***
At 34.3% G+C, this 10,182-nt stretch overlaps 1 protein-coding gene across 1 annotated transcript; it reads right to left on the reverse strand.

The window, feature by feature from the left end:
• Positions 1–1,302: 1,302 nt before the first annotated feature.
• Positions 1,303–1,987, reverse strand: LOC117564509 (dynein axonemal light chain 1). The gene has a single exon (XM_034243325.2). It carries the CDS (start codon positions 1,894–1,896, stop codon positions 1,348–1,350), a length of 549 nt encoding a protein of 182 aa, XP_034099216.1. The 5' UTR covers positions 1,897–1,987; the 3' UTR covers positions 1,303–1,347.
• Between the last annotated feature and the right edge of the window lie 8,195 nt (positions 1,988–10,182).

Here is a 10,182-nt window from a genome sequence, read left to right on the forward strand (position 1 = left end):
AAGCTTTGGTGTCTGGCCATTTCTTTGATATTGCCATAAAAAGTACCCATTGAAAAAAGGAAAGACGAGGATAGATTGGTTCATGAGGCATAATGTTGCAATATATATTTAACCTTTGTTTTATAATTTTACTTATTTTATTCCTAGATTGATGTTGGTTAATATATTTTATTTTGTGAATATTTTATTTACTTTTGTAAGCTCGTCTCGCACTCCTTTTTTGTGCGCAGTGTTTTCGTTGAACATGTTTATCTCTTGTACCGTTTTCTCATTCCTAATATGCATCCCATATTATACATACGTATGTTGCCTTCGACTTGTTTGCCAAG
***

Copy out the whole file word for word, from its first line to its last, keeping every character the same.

At 34.3% G+C, this 10,182-nt stretch overlaps 1 protein-coding gene across 1 annotated transcript; it reads right to left on the reverse strand.

The window, feature by feature from the left end:
• Positions 1–1,302: 1,302 nt before the first annotated feature.
• Positions 1,303–1,987, reverse strand: LOC117564509 (dynein axonemal light chain 1). The gene has a single exon (XM_034243325.2). It carries the CDS (start codon positions 1,894–1,896, stop codon positions 1,348–1,350), a length of 549 nt encoding a protein of 182 aa, XP_034099216.1. The 5' UTR covers positions 1,897–1,987; the 3' UTR covers positions 1,303–1,347.
• Between the last annotated feature and the right edge of the window lie 8,195 nt (positions 1,988–10,182).

Here is a 10,182-nt window from a genome sequence, read left to right on the forward strand (position 1 = left end):
AAGCTTTGGTGTCTGGCCATTTCTTTGATATTGCCATAAAAAGTACCCATTGAAAAAAGGAAAGACGAGGATAGATTGGTTCATGAGGCATAATGTTGCAATATATATTTAACCTTTGTTTTATAATTTTACTTATTTTATTCCTAGATTGATGTTGGTTAATATATTTTATTTTGTGAATATTTTATTTACTTTTGTAAGCTCGTCTCGCACTCCTTTTTTGTGCGCAGTGTTTTCGTTGAACATGTTTATCTCTTGTACCGTTTTCTCATTCCTAATATGCATCCCATATTATACATACGTATGTTGCCTTCGACTTGTTTGCCAAG